25. 25. Reality Check Before Next Section (uhh... nodes and DC's talk, right?) - How many Angels can blink while dancing on the head of a pin? • It takes longer to think about it than it does to do it. – Cassandra operations are happening in units of micro- and milli- seconds [ (10-6) and (10-3) seconds ] / network typically in micro- to low milli-seconds • Reference Points – The average human eye blink takes 350,000 microseconds (just over 1/3 of one second). – The average human finger click takes 150,000 microseconds (just over 1/7 of one second). – A camera flash illuminates for 1000 microseconds • Netflix AWS Inter-Region Test* – "1 million records in one region of a multi-region cluster. We then initiated a read, 500ms later, in the other region, of the records that were just written in the initial region, while keeping a production level of load on the cluster" • Consider Where Latency Bottlenecks Happen (slowest ship...)+ 25 Comparison of Typical Latency Effects * http://www.slideshare.net/planetcassandra/c-summit-2013-netflix-open-source-tools-and-benchmarks-for-cassandra + https://www.cisco.com/application/pdf/en/us/guest/netsol/ns407/c654/ccmigration_09186a008091d542.pdf DC1 DC2
  26. 26. 26 DC1 DC2 Does Traditional Active / Failover DC Architecture Kill The Future? Works fine, but not super-efficient • Either Data Center can service requests (even from the same client) • Lightweight Transactions typically used – Same item id'd by (sku, loc_id) can be simultaneously updated by two different application paths – Potential conflict across 2 Data Centers – Not the ultimate evil • More work for the database to do across Data Centers • DC failure scenarios have more work to fully recover • Cassandra will ensure 100% of the data is in both Data Centers • Typical Consistency Level – QUORUM, SERIAL, EACH_QUORUM client gets success ack from nodes in both DC's (RF = 3 x 2 DC's = 4 nodes respond) • Application Data Center FAILOVER for Cassandra is Automatic • Pattern #2- Client requests access two active Cassandra Data Centers
  27. 27. Time to drop the notion of a "Failover Data Database" 27 • Pattern #3- Consistent Routing – i.e. Location Aware Clients From East Region Removes Cross-Region LWT Contention • East transactions go to DC2, West to DC1 – loc_id in key (sku, loc_id) are routed based on geography of the request. • loc_id's 1 & 2 are in the East, 5 & 6 West – Potential LWT contention only per Data Center (sku, loc_id) – Does not have to be geographic, just consistent routing to a data center by a piece of data that is in primary key (loc_id in this case). • Cassandra will ensure data is in both Data Centers • Typical Consistency Level – LOCAL_QUORUM client gets success ack from nodes in one DC's (RF = 3 x 1 DC's = 2 nodes respond) • Application Data Center FAILOVER for Cassandra is Automatic DC1 DC2 Clients From West Region txn's PK (sku, loc_id, avail_time) => [ ("3K2", 1, t0), ("551", 2, t4), ... ..., ("3K2", 2, t2), ("551", 1, t2), ... ] [("3K2",1,t0), ("551",2,t4),..., ("3K2",2,t2), ("551",1,t2),...] [("aaa",5,t0), ("bbb",6,t4),..., ("aaa",6,t2), ("bbb",5,t2),...]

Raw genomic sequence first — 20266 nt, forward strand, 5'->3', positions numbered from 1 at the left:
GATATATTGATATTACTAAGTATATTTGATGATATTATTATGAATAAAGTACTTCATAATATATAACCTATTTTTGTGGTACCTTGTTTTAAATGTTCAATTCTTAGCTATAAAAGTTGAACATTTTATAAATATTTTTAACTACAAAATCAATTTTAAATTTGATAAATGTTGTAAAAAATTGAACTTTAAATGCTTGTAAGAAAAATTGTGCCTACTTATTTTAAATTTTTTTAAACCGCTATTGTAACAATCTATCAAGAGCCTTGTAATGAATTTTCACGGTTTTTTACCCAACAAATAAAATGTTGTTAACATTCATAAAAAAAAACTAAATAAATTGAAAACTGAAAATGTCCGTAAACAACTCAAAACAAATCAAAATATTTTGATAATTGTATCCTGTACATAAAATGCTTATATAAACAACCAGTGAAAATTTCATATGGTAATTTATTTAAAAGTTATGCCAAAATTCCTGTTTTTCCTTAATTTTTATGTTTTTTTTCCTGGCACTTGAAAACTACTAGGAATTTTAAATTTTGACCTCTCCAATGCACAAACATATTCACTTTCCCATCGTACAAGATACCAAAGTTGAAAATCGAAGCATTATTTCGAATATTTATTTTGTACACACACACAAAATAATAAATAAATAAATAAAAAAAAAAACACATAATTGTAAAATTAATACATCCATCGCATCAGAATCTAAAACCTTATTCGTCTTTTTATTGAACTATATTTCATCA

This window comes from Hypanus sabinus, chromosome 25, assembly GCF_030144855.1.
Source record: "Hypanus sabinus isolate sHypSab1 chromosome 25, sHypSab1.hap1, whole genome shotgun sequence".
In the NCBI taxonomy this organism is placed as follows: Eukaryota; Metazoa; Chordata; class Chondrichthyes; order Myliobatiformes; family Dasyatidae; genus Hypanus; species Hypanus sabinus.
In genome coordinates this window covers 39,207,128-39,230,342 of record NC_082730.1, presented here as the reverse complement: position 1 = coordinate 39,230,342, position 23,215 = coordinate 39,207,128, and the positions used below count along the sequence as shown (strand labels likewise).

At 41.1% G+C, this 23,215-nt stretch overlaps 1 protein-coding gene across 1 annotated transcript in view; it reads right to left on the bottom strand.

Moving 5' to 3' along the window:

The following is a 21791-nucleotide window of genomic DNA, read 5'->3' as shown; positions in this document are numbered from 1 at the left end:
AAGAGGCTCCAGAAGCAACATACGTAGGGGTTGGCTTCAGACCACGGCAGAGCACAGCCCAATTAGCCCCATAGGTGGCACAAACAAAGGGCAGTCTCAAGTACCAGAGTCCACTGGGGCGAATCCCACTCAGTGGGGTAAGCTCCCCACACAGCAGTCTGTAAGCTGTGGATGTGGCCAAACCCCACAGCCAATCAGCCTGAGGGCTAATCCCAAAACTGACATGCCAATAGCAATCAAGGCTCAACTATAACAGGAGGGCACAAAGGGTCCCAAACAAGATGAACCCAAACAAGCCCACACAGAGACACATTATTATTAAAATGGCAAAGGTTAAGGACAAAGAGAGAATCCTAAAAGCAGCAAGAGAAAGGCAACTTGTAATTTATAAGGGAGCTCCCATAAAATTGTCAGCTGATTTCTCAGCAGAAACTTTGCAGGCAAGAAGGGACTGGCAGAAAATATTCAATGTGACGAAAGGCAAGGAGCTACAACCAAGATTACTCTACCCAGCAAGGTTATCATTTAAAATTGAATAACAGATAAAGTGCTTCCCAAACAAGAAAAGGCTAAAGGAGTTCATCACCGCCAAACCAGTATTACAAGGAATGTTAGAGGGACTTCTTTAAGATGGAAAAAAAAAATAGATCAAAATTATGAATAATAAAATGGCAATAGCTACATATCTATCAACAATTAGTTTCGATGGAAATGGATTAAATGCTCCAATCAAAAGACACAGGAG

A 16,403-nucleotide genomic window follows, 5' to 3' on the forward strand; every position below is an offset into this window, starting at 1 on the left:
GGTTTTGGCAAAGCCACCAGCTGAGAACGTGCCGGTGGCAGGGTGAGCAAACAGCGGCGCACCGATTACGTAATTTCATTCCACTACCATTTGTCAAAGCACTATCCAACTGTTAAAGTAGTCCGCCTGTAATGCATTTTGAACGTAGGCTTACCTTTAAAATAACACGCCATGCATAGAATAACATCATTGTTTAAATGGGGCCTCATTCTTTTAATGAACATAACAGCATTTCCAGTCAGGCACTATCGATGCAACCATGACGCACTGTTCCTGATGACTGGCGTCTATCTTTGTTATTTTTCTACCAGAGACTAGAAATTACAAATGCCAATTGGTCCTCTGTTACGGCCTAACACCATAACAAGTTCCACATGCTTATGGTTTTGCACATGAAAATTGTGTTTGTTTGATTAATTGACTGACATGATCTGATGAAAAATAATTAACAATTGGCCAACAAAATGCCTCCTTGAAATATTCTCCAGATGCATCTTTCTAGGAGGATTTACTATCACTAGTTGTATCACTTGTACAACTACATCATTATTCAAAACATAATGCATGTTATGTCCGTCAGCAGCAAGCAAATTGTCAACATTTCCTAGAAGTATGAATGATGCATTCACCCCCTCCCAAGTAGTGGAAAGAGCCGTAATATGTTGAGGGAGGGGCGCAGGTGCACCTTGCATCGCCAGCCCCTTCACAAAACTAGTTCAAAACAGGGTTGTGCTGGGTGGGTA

28. 28. Data Goes Where Data Lives In An Ordered Way 28 DC1 DC2 • Pattern #4 – Consistent Routing - Location Aware and Queuing Based on Primary Key Clients From West Region Clients From East Region Removes Need for Lightweight Transactions • East transactions go to DC2, West to DC1 – loc_id in key (sku, loc_id) are routed based on geography of the request. • loc_id's 1 & 2 are in the East, 5 & 6 West – Queuing will provide a time ordered queue per (sku, loc_id) primary key – No need for Lightweight Transactions • Each item activity is identified by (sku, loc_id) in it's own queue in the order submitted • Cassandra will ensure data is in both Data Centers • Typical Consistency Level – LOCAL_QUORUM client only needs success ack from nodes one DC's (RF = 3 x 1 DC's = 2 nodes respond) • It's OK if node(s) or DC's go down, application / Data Center FAILOVER for Cassandra is Automatic – Just can't think this way with an RDBMS (see screaming man) txn's PK (sku, loc_id, avail_time) => [ ("3K2", 1, t0), ("551", 2, t4), ... ..., ("3K2", 2, t2), ("551", 1, t2), ... ] ("3K2",1,t0),("3K2",1,t2) ("551",2,t2),("551",2,t4) ("xxx",x,tx),("xxx",x,tx) ("aaa",5,t0),("aaa",5,t2) ("bbb",6,t2),("bbb",6,t4) ("ccc",7,tx),("ccc",7,tx)
  29. 29. Blog Outlining An Implementation • http://www.datastax.com/dev/blog/scalable-inventory-example • Includes a logging table for immediate and historical queries and analysis – Good use case for DataStax Enterprise Spark and Solr integration 29
  30. 30. Last Thoughts • None of the architecture patterns discussed are bad, just some more efficient than others • Cassandra gives you design choices on how to work with your Data Center architectures, not the other way around • Cassandra can always scale! • Did not discuss different patterns as logic for things such as safety stock is applied 30
  31. 31. Last Question – Why Not Active-Active RDBMS? • Limitations of technology often force Pattern #1, the active / failover RDBMS in separate Data Centers • Operationally this means compromising: – Speed – Always-on – Scalability • Which can mean Screaming Man – is not good for your sanity or career (imho)
  32. 32. References and Interesting Related Stuff 32 http://www.datastax.com/dev/blog/scalable-inventory-example http://www.nextplatform.com/2015/09/23/making-cassandra-do-azure-but-not-windows/ http://highscalability.com/blog/2015/1/26/paper-immutability-changes-everything-by-pat-helland.html http://www.slideshare.net/planetcassandra/azure-datastax-enterprise-powers-office-365-per-user-store Life beyond Distributed Transactions: an Apostate’s Opinion: http://www- db.cs.wisc.edu/cidr/cidr2007/papers/cidr07p15.pdf http://blogs.msdn.com/b/pathelland/archive/2007/07/23/normalization-is-for-sissies.aspx http://www.oracle.com/technetwork/database/availability/fmw11gsoamultidc-aa-1998491.pdf https://msdn.microsoft.com/en-us/library/azure/dn251004.aspx http://www.datastax.com/dev/blog/scalable-inventory-example https://docs.oracle.com/middleware/1221/wls/WLCAG/weblogic_ca_archs.htm#WLCAG138 http://www.ibm.com/developerworks/bpm/bpmjournal/1308_zhang/1308_zhang.html Thank You!

×